Contaminated Land – House of Lords decision

United Kingdom

Introduction

The House of Lords has unanimously rejected the Environment Agency’s contentions that National Grid Gas plc (“NGG”) (formerly Transco) should be liable under Part 2A of the Environmental Protection Act 1990 (“EPA 1990”) for the remediation of a former public gasworks site.  The firm conclusion of the judgment is that NGG could not be considered an appropriate person for the purposes of funding remediation.

Judgment was handed down on 27 June 2007 in the case of R (on the application of National Grid Gas plc (formerly Transco plc)) (Appellants) v Environment Agency (Respondents).  The High Court judgment had held in favour of the Environment Agency and the appeal went directly to the House of Lords by way of the leapfrog procedure.

Implications

The case affects the application of Part 2A of the EPA 1990 in relation to sites contaminated by a wide range of privatised businesses, in particular utilities, that may have caused land to be contaminated and have subsequently become subject to statutory reorganisation, nationalisation or privatisation.  The policy implications of the decision are far-reaching.  It is not difficult to imagine that further consideration by the government and the regulators will be given to this by Part 2A Parliament imposed liability retrospectively.  The House of Lords effectively ruled that when passing Part 2A in 1995, the then Parliament did not intend that this retrospective liability would overreach the intent of the Parliament at the time of the British Gas and other privatisations.  This will no doubt give rise to considerable academic and constitutional debate.

Where the transfer scheme or other reorganisation took place prior to the implementation of Part 2A and did not clearly contemplate transferring liabilities that arise after the vesting date, the House of Lords decision confirms that developers or purchasers of such land, who may be liable as “knowing permitters”, will not be able to rely on the successors of the original polluters to cover or contribute to remediation costs.  There is also the issue of whether that type of successor company is a “person” for the purposes of Part 2A.  Where the successor company actually owned the land in question after vesting, there may be scope to argue that they have become a “knowing permitter” but this will very much depend on the facts of the specific case.

Key Issues

The key issue was whether NGG could be held liable for the acts of its statutory predecessors.  An accepted fact of the case is that the actual polluters of the site were the Bawtry and District Gas Company and the South Yorkshire and Derbyshire Gas Company, both of which were predecessors of NGG and neither of which remain in existence.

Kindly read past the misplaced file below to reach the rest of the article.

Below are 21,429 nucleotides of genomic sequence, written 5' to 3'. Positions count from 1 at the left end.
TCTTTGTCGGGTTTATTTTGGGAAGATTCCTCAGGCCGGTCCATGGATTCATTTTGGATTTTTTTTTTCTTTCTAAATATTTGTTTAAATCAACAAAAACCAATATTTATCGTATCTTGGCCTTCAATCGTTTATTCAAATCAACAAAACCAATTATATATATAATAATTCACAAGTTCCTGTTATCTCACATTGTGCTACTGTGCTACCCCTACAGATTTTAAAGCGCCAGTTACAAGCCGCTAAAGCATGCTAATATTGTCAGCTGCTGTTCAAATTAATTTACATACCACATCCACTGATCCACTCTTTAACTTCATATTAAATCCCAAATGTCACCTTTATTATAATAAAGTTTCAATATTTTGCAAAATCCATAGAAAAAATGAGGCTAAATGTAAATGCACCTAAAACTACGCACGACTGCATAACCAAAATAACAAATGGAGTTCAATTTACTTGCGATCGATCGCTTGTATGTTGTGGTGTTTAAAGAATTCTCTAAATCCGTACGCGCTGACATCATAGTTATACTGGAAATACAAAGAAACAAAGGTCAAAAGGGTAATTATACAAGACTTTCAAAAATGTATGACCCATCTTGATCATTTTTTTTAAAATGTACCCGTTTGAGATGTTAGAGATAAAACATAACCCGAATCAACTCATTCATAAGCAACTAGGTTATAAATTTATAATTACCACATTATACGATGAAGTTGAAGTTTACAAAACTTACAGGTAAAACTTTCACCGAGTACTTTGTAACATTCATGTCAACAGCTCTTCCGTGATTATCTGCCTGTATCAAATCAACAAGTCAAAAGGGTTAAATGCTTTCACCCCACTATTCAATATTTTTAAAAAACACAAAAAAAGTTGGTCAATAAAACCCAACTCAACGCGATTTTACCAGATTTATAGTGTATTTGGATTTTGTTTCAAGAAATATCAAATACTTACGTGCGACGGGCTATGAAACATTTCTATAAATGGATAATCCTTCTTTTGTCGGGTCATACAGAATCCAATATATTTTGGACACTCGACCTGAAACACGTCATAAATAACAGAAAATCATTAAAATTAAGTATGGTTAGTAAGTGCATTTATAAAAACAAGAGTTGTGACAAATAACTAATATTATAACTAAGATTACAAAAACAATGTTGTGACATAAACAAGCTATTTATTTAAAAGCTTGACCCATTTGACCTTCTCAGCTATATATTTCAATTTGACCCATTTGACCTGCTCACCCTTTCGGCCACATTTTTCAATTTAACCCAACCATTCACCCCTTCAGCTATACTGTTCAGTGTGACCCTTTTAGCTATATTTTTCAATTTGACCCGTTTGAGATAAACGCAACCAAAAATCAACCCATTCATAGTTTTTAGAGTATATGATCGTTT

In order to establish whether NGG was an “appropriate person” under Part 2A and therefore liable to fund the remediation costs, the House of Lords considered the following questions:

  • Is the concept of “appropriate person” wide enough to cover statutory successors to the original polluter?
  • Had liability any Part 2A liability of the original polluters passed down to NGG as a result of statutory transfers of liability?

Decision

Lord Scott of Foscote gave short shrift to the Environment Agency’s contention that “appropriate person” under the EPA 1990 would extend to cover statutory successors:

“The argument for the Agency, advanced by Mr Pleming with success before Forbes J, was that “person” in section 78F [of the EPA 1990], as in the phrase “person … who caused or knowingly permitted …” should be construed so as to include every person who became by statute the successor to the liabilities of the actual polluters…This is, in my opinion, a quite impossible construction to place on the uncomplicated and easily understandable statutory language.”

The Environment Agency invited the House of Lords to review the Parliamentary record to establish whether Parliament intended Part 2A to extend to successor companies.  The Lords resisted this suggestion on the basis that it was only necessary where ambiguity existed in the legislation, and it was not accepted that there was any ambiguity in the language of Part 2A.

Lord Neuberger of Abbotsbury was open to the possibility that in some circumstances it may be right to extend the concept of “polluter pays” beyond the original polluter.  However he noted that this was a matter of policy for the legislature and not for the courts.

The Lords also rejected the Environment Agency’s arguments on the second issue of whether liability for remediation had been transferred to NGG.  Lord Scott writes:

“Both in section 17(1) of the 1948 Act and in section 49(1) of the 1986 Act the assets and liabilities transferred were expressly limited to those existing “immediately before” the transfer date.  The notion that that language can encompass a liability created by Parliament in 1995 by the amendment of the 1990 Act seems to me, with the greatest respect, unarguable.”

Also mentioned in the Lords’ decision on this issue was that the liabilities were being transferred to a public company in which the investing public, noted to have included Sid, were invited to buy shares   The Lords considered that the investing public were entitled to believe that the liabilities of the new company were as identified in the prospectus and thereby limited to those existing immediately before the date of transfer.  Lord Scott of Foscote said:

“I find it extraordinary and unacceptable that a public authority, a part of government, should seek to impose a liability on a private company, and thereby to reduce the value of the investment held by its shareholders, that falsifies the basis on which the original investors, the subscribers, were invited by government to subscribe for shares.”

To read the Law Now article on the High Court judgment of this case, click here.